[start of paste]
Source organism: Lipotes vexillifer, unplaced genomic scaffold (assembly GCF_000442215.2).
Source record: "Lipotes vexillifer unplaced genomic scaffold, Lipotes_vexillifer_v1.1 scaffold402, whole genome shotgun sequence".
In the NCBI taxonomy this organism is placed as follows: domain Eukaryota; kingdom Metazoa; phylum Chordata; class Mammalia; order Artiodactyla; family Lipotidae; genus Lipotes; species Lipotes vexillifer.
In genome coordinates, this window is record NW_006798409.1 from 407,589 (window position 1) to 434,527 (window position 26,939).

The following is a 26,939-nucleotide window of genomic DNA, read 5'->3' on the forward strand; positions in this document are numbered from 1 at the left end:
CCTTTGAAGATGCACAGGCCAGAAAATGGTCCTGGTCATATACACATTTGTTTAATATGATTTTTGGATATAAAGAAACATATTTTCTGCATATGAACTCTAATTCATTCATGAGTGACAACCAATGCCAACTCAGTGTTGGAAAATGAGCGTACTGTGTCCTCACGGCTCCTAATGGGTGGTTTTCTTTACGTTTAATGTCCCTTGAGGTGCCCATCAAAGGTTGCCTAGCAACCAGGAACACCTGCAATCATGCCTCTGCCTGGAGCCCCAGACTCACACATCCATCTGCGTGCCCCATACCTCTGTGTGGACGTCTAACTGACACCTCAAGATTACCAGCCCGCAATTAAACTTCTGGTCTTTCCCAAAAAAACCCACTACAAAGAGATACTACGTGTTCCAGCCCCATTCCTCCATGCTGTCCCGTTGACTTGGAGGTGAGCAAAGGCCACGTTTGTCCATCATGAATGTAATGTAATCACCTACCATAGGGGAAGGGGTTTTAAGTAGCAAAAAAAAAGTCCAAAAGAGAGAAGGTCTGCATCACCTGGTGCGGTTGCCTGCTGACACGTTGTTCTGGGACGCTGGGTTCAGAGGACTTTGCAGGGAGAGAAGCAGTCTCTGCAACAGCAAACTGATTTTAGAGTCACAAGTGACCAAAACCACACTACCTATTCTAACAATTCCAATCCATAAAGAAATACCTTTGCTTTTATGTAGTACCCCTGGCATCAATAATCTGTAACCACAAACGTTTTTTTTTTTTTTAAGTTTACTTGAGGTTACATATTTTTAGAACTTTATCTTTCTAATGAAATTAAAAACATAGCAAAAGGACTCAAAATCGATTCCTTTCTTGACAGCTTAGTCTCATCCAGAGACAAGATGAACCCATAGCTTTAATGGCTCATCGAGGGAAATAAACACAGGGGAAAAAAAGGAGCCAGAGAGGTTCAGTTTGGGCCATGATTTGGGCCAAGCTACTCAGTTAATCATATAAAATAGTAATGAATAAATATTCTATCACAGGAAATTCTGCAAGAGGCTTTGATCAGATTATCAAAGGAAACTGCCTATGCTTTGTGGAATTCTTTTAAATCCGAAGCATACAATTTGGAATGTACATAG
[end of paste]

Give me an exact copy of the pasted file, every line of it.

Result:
Source organism: Lipotes vexillifer, unplaced genomic scaffold (assembly GCF_000442215.2).
Source record: "Lipotes vexillifer unplaced genomic scaffold, Lipotes_vexillifer_v1.1 scaffold402, whole genome shotgun sequence".
In the NCBI taxonomy this organism is placed as follows: domain Eukaryota; kingdom Metazoa; phylum Chordata; class Mammalia; order Artiodactyla; family Lipotidae; genus Lipotes; species Lipotes vexillifer.
In genome coordinates, this window is record NW_006798409.1 from 407,589 (window position 1) to 434,527 (window position 26,939).

The following is a 26,939-nucleotide window of genomic DNA, read 5'->3' on the forward strand; positions in this document are numbered from 1 at the left end:
CCTTTGAAGATGCACAGGCCAGAAAATGGTCCTGGTCATATACACATTTGTTTAATATGATTTTTGGATATAAAGAAACATATTTTCTGCATATGAACTCTAATTCATTCATGAGTGACAACCAATGCCAACTCAGTGTTGGAAAATGAGCGTACTGTGTCCTCACGGCTCCTAATGGGTGGTTTTCTTTACGTTTAATGTCCCTTGAGGTGCCCATCAAAGGTTGCCTAGCAACCAGGAACACCTGCAATCATGCCTCTGCCTGGAGCCCCAGACTCACACATCCATCTGCGTGCCCCATACCTCTGTGTGGACGTCTAACTGACACCTCAAGATTACCAGCCCGCAATTAAACTTCTGGTCTTTCCCAAAAAAACCCACTACAAAGAGATACTACGTGTTCCAGCCCCATTCCTCCATGCTGTCCCGTTGACTTGGAGGTGAGCAAAGGCCACGTTTGTCCATCATGAATGTAATGTAATCACCTACCATAGGGGAAGGGGTTTTAAGTAGCAAAAAAAAAGTCCAAAAGAGAGAAGGTCTGCATCACCTGGTGCGGTTGCCTGCTGACACGTTGTTCTGGGACGCTGGGTTCAGAGGACTTTGCAGGGAGAGAAGCAGTCTCTGCAACAGCAAACTGATTTTAGAGTCACAAGTGACCAAAACCACACTACCTATTCTAACAATTCCAATCCATAAAGAAATACCTTTGCTTTTATGTAGTACCCCTGGCATCAATAATCTGTAACCACAAACGTTTTTTTTTTTTTTAAGTTTACTTGAGGTTACATATTTTTAGAACTTTATCTTTCTAATGAAATTAAAAACATAGCAAAAGGACTCAAAATCGATTCCTTTCTTGACAGCTTAGTCTCATCCAGAGACAAGATGAACCCATAGCTTTAATGGCTCATCGAGGGAAATAAACACAGGGGAAAAAAAGGAGCCAGAGAGGTTCAGTTTGGGCCATGATTTGGGCCAAGCTACTCAGTTAATCATATAAAATAGTAATGAATAAATATTCTATCACAGGAAATTCTGCAAGAGGCTTTGATCAGATTATCAAAGGAAACTGCCTATGCTTTGTGGAATTCTTTTAAATCCGAAGCATACAATTTGGAATGTACATAG